Nothing epitomizes summer more than a fun-filled day at the beach. The bright sun, cool waves, and sandy shores make for a perfect getaway. Even if you’re not close to an ocean, there are likely still beaches on rivers or lakes where you can splash in the water, lounge on your beach towel, and maybe even make a sand castle. Taking your child with behavioral issues to the beach may present its challenges, but there are plenty of ways to make the trip a great time for everyone.
Make Safety Paramount
One of the biggest risks of taking your child with behavioral issues out to the beach is the possibility of wandering. With wide open spaces and the potential for crowds, you will want to make sure you come prepared. An armband with your contact info and an explanation of your child’s diagnosis is a valuable item to have. You can also contact your local division of the Autism Society, one of many helpful community resource programs. They will be able to fill you in on all of the local EMS contact information and policies, as well as safety tips for specific coastal areas.
As with other outings, it is also a good idea to bring along trusted family members or friends who can be an extra set of eyes and ears to keep watch over your child. If your child enjoys swimming, be sure to bring a set of arm floaties, and be aware of areas that are susceptible to dangerous waves, especially at the ocean.
Be Intentional With Your Timing
The downside of the beach being such a fun outing is that it can draw crowds by the masses. However, these crowds are typically the densest during the midday hours. If you plan your beach trip earlier in the morning, or towards the evening, you can usually avoid noisy and rowdy crowds. Think of other fun activities you can do in town during the peak beach hours, such as going out for ice cream or going to an aquarium, either before or after you enjoy your time on the shore. If you can make it during the weekday, that will also help you avoid the crowds.
See What Autism Specific Programs Are Near You
Before you schedule your beach day, do some searching to if you can discover programs for children with autism near you. One such program is Surfers For Autism, a non-profit that hosts events where trained instructors offer free surfing lessons to people on the autism spectrum. The events also include a catered meal, live music, games, and other fun activities. The Autism Society of Oregon hosts Color the Coast for Autism, a fun-filled fundraiser at the coast that features a 5K fun-run/walk, lots of games, food, and more!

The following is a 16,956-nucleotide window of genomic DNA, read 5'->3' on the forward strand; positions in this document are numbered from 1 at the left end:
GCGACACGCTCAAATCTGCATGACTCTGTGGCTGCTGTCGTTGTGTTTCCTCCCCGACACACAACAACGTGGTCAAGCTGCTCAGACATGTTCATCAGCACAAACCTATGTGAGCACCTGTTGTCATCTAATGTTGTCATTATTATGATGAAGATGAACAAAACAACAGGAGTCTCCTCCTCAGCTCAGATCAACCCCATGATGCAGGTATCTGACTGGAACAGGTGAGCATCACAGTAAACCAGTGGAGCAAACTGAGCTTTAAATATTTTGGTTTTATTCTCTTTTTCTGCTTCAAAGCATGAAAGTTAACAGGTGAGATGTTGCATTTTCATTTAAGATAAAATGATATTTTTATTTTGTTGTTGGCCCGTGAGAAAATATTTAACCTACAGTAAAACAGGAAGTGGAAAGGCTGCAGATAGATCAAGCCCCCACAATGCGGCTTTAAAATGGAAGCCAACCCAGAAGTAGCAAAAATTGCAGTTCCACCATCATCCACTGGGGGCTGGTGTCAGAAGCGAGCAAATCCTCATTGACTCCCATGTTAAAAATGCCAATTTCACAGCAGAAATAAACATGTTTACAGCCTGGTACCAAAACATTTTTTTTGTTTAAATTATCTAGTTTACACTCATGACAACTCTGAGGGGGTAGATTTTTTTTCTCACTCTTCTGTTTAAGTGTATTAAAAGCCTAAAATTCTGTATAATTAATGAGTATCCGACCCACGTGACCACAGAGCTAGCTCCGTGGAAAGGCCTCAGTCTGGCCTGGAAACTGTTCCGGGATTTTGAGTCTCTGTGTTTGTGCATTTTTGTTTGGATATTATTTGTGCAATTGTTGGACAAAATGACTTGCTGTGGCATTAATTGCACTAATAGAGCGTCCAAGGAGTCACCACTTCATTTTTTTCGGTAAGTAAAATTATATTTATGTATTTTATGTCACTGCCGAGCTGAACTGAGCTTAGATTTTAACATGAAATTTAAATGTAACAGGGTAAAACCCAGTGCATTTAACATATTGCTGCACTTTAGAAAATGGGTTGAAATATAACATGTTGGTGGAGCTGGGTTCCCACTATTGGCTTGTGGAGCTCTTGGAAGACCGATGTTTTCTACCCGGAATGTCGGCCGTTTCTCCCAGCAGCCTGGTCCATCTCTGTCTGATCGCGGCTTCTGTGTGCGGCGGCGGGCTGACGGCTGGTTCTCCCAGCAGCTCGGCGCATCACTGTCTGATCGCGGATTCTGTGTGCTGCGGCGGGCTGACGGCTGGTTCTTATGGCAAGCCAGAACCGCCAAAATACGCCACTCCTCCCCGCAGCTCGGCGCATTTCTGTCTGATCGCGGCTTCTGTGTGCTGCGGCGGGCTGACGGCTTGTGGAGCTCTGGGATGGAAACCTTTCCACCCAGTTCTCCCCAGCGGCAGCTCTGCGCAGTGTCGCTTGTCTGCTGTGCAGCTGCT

Don’t Forget Essential Items
Children with autism tend to have sensitivities to heat, so bringing items to help bring relief from the heat is a must. Having a good beach umbrella is a great way for your child to escape to the shade and cool down if they begin to feel overheated. Of course, taking a dip in the water is always a perfect way to cool down after soaking up the heat from the sun. Be sure to have plenty of water-resistant sunscreen to avoid a nasty sunburn. Sunscreen tends to be a sensory issue for children with autism, so you will likely need to prepare them in advance, perhaps by going through some practice runs beforehand. You can also find great plant based sunscreens such as Sun Bum’s Baby Bum line. Also, never underestimate how dehydrated you can become after swimming or playing in the sand, so bring a cooler with plenty of water.
The other advantage of coming prepared with other activities in mind is that your beach trip may not always turn out the way you had hoped, and that’s okay. It may just be a bad day for your child to try to have fun on the beach due to a number of factors. If this happens, go with the flow! Take a look at your list of alternative ideas and move on to another activity that will make your family day of fun a success.
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